Companies face challenges, from courting customers to charming regulators.
The capabilities of next-generation genetic sequencing are growing—and the costs shrinking—at rates that appear unprecedented in healthcare. The first whole genome sequencing was completed in 2003 with a $2 billion price tag. The same process is expected to run just shy of $100 in less than 5 years.
With costs so low and the information’s potential so high, a direct-to-consumer genomic gold rush could be looming. It might already be taking shape, according to some experts. “There’s an explosion of companies that are raising real money around that,” said Eric Schadt, PhD, CEO of genetics company Sema4. “It’s going to be a real struggle for regulatory bodies, hospitals, healthcare professionals, and consumers. It’s an amazing point of time we’re in.”
23andMe Sits Alone at the Top
While the direct-to-consumer market may be on the cusp of a boom, the current playing field has 1 undisputed champion: 23andMe.
In September 2017, it received a cash injection of $250 million, despite never turning a profit in more than a decade. But the road to that landmark investment was fraught. At its launch in 2006, 23andMe intended to provide everything from ancestry information to genetic predispositions and disease risk scores. Its offerings have since expanded and contracted at the whims of regulators. The company has derived value from its staying power in a young and tenuous field, the volume of worthy data it has accumulated, and the tenacity of founder and CEO Anne Wojcicki.
In 2013, 23andMe received a warning from the FDA, which halted personal genome work, allowing little more than ancestry tests. Two years later, the door opened again when the company began marketing a cheaper, simplified product focusing on recessive disorders.
As the organization waited, it primed previously acquired data for drug development. The company then launched a therapeutics arm headed by former Genentech executive Richard Scheller.
Earlier this year, the FDA changed direction and crowned 23andMe the first and only company able to sell genetic health risk tests directly to consumers. The company was able to return to marketing tests for a customer’s risk of developing 10 conditions, including celiac disease, Parkinson’s disease, late-onset Alzheimer’s disease, and hereditary thrombophilia. That monopoly may not last: In November, the FDA announced it would look to streamline the review process for such products.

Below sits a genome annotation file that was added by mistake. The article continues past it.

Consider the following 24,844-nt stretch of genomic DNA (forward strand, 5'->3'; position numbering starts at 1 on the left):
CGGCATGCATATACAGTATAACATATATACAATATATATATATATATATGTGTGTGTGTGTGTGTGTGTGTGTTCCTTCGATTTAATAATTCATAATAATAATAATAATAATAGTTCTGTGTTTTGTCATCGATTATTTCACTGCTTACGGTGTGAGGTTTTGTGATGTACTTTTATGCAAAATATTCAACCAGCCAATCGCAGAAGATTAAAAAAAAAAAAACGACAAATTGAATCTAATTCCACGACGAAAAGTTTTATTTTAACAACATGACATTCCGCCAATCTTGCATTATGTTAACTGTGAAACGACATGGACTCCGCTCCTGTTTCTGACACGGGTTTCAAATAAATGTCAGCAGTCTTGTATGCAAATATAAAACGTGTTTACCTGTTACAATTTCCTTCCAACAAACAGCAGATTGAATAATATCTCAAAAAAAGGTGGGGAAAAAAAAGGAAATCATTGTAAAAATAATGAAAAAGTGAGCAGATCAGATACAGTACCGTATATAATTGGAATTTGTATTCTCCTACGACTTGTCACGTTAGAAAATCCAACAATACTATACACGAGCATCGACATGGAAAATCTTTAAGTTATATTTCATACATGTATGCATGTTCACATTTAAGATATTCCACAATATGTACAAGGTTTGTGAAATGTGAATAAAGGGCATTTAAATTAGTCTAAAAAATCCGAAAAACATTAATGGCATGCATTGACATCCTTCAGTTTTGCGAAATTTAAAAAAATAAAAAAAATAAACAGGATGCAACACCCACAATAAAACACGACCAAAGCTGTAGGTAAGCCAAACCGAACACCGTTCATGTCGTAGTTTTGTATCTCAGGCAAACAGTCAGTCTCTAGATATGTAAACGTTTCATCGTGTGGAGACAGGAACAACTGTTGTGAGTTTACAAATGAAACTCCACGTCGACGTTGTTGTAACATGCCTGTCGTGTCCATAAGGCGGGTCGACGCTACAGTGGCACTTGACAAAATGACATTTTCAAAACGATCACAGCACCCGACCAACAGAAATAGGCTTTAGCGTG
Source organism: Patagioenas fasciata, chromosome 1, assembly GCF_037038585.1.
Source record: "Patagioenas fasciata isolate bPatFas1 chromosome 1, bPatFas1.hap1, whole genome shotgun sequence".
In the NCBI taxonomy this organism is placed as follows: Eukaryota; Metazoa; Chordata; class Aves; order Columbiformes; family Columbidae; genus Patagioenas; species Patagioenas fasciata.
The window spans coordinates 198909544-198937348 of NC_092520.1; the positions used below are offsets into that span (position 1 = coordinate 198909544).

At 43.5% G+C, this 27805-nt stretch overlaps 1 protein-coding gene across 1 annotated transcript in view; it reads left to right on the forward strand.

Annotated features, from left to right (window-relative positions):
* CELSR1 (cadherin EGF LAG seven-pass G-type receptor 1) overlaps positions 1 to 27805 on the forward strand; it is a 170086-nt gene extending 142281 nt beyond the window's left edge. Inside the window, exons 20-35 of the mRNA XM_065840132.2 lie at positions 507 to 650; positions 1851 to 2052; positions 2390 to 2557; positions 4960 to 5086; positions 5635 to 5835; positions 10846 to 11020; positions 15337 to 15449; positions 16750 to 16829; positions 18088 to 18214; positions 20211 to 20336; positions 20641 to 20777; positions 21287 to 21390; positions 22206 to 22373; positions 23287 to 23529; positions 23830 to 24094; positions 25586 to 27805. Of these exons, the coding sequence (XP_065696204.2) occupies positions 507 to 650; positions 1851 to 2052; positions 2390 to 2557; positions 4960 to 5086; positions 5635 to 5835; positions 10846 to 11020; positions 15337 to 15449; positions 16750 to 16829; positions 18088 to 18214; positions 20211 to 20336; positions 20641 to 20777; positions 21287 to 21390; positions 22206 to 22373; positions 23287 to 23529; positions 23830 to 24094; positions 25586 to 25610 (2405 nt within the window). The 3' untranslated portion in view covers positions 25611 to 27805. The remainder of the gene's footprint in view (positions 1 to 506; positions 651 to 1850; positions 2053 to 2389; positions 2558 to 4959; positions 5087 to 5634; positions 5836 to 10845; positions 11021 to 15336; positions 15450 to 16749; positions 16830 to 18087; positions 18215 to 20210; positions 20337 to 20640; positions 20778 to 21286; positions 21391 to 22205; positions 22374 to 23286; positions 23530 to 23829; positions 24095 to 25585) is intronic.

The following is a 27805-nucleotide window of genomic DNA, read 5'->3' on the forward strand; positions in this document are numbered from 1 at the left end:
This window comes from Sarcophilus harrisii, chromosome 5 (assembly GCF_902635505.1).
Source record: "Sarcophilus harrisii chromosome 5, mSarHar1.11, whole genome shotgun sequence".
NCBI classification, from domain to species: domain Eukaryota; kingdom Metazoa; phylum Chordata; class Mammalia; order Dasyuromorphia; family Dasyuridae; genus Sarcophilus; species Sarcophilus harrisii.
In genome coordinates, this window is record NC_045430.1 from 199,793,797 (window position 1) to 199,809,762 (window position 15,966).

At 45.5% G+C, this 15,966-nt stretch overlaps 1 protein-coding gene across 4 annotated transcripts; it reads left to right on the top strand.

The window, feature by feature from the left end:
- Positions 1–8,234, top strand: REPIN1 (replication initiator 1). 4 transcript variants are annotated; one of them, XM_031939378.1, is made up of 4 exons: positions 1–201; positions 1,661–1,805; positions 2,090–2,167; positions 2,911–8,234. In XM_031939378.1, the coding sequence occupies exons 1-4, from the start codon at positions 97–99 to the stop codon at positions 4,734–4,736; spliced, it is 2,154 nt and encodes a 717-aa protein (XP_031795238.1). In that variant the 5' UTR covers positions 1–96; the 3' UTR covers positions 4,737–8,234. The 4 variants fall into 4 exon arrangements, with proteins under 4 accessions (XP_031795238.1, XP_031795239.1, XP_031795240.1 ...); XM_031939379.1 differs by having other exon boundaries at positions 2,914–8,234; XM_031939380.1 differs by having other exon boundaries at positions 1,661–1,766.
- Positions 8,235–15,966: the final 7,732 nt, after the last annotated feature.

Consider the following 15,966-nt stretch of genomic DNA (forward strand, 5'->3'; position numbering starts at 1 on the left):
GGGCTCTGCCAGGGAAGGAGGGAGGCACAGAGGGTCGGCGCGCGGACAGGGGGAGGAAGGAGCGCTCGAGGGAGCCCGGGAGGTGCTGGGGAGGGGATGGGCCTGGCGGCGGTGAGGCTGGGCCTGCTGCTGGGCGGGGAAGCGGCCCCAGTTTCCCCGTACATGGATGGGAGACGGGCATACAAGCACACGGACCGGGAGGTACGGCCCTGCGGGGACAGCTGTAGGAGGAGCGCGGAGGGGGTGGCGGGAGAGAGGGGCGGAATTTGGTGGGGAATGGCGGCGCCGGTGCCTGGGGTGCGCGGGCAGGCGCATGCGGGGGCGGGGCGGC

Out of hundreds of millions of products available on Amazon, 23andMe’s combined health and ancestry test was among the 5 best-selling on Black Friday 2017.
Old Guard, New Hats, & Scams
In the past, LabCorp and Quest Diagnostics dominated the genetic testing field. But they performed only exams ordered by a physician, who also initiated the process. Since then, a flock of newcomers has focused on the direct-to-consumer business. Some have withered, while others have achieved varying degrees of prowess and credibility.
Today, a new paradigm is emerging. The FDA had previously put its foot down on the consumer- first model, demanding test approvals, said Andrew Faucett, MS, a licensed genetic counselor in Geisinger Health System. The design in which customers seek out physician authorization for tests has become dominant, he noted.
An early scientific adviser for DNA Direct, Faucett has long stood at the industry’s forefront. The company required consultation and then helped customers arrange clinical testing through a provider. After several acquisitions, the operation shut down. Leadership, he said, did not see a future in it. Schadt’s Sema4, which was born in Mount Sinai Health System, has since adopted the model. So has Invitae, which searches for cancer and heart conditions.
Others don’t require consumers to order tests through doctors but claim to consult physicians to interpret results. EverlyWell does this for food sensitivities, testosterone, and estrogen levels, among other things. New York, New Jersey, Maryland, and Rhode Island, however, bar such testing.